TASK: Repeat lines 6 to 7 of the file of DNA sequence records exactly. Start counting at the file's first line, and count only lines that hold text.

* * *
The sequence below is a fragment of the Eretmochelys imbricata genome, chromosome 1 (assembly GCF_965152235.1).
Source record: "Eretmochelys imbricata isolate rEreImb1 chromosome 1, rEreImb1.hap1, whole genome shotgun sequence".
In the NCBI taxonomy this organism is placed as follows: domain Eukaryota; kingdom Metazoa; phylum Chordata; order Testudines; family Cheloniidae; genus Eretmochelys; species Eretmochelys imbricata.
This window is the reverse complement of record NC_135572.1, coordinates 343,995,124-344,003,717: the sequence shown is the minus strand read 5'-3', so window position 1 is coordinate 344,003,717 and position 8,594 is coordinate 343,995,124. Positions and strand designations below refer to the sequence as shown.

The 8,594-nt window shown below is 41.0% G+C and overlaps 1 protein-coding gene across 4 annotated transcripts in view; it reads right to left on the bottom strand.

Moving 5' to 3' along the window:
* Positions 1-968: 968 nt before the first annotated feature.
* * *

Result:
Moving 5' to 3' along the window:
* Positions 1-968: 968 nt before the first annotated feature.